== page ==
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Looper (2012)


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Here's my final, theological, Christian-y question: Would Jesus’s death on the cross be sacrificial and loving if he had nailed himself to the tree?

Would you call Samson's death a sacrificial suicide?

Good question. I'm not sure. What were his motives? Revenge on the people who overpowered and enslaved him? Or an act of justice from God? Or a little of both? I'm leery calling Samson a hero of the faith (though he gets a small shout-out in Hebrews 11).

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Here's my final, theological, Christian-y question: Would Jesus’s death on the cross be sacrificial and loving if he had nailed himself to the tree?

Would you call Samson's death a sacrificial suicide?

Samson's death is not parallel to the climactic action in Looper.

Samson was (self-inflicted) collateral damage. Samson took out a strategic target with numerous enemies and one collateral friendly (himself). What happens in Looper is in no way parallel to that.

“I write because I don’t know what I think until I read what I say.” — Flannery O'Connor

Writing at the new Decent Films | Follow me on Twitter and Facebook

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You could say in fact that Young Joe's act was actually a more loving act since we wouldn't really consider a suicide bomber (parallel to Sampson then) much of a loving act. Yet Young Joe gave his life for the woman and her son.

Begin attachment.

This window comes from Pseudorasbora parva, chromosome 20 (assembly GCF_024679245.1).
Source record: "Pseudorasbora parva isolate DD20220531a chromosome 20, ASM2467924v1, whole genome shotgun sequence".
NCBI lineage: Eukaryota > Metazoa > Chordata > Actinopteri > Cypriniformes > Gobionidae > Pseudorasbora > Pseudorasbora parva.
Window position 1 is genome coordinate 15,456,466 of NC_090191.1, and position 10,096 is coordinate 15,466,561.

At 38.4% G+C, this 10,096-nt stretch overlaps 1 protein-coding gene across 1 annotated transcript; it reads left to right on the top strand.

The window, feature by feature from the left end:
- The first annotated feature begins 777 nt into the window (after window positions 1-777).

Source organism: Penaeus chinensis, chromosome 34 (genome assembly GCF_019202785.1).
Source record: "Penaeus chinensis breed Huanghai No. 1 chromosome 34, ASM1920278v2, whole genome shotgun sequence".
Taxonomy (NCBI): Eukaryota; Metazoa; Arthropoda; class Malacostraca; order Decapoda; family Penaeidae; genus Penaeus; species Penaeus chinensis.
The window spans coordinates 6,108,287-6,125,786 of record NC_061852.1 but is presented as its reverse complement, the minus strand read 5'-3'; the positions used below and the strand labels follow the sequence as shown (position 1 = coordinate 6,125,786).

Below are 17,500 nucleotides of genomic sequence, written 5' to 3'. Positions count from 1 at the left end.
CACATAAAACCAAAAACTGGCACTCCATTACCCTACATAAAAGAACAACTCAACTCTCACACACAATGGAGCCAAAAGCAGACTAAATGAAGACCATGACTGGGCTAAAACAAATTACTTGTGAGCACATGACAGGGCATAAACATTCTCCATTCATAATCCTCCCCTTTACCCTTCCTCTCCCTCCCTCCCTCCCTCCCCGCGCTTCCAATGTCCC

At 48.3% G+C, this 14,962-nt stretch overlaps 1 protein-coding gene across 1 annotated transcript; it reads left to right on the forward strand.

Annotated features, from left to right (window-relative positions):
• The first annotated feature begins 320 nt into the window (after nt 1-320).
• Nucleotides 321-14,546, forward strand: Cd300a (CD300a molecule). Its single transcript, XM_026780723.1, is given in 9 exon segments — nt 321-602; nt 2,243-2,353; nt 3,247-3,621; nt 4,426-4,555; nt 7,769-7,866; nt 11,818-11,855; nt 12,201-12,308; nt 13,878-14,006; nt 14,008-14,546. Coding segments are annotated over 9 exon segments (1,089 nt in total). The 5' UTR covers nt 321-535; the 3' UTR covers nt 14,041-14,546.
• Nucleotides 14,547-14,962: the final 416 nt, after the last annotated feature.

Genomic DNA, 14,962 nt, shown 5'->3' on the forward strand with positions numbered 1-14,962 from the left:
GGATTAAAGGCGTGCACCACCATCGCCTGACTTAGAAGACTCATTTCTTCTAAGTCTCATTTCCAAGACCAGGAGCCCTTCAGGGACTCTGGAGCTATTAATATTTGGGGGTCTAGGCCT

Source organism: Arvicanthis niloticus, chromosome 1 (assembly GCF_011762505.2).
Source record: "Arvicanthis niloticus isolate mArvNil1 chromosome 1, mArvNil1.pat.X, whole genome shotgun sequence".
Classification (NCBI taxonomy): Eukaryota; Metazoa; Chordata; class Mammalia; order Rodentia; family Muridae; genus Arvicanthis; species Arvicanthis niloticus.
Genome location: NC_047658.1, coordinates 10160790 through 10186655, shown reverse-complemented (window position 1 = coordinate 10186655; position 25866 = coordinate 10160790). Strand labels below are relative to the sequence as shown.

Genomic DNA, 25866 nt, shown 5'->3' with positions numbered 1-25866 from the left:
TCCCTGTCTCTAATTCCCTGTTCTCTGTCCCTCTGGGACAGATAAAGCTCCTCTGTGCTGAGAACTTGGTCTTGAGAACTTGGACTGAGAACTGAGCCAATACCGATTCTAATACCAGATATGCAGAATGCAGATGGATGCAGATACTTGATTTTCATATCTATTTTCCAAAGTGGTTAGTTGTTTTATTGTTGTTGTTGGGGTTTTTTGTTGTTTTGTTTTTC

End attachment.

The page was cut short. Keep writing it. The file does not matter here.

"The truth is you're the weak, and I'm the tyranny of evil men. But I'm tryin Ringo, I'm tryin real hard to be the shepherd." Pulp Fiction

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You could say in fact that Young Joe's act was actually a more loving act since we wouldn't really consider a suicide bomber (parallel to Sampson then) much of a loving act. Yet Young Joe gave his life for the woman and her son.

This is related to my question, as you are assuming Joe's motives are out of compassion for the woman and boy, and not out of seeing his own self-destruction in becoming a child-killing monster who creates his own painful fate. I'd lean more towards the latter interpretation of Joe's motives.

A related question in this: can suicide (in any form) be considered an act of love?

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Oh I definitely think he cares about them. The whole middle section of the movie sets up him coming to care about them.Even to the point that he can't kill the boy himself when he has the chance.

I dont think it's about Old Joe at all, or trying to only stop a monster.

it can if there is no other alternative, it can if it saves a life and you consider that life more important than your own. I see how it can be construed as self hatred even if you're not even really thinking about yourself but about the person you're dying for. But we see acts of self sacrifice (possibly could have lived but with little chance, weighing the odds, chooseing to do the act anyways) all the time in movies and this movie just took it to the extra extreme. That's how I choose to interpret it.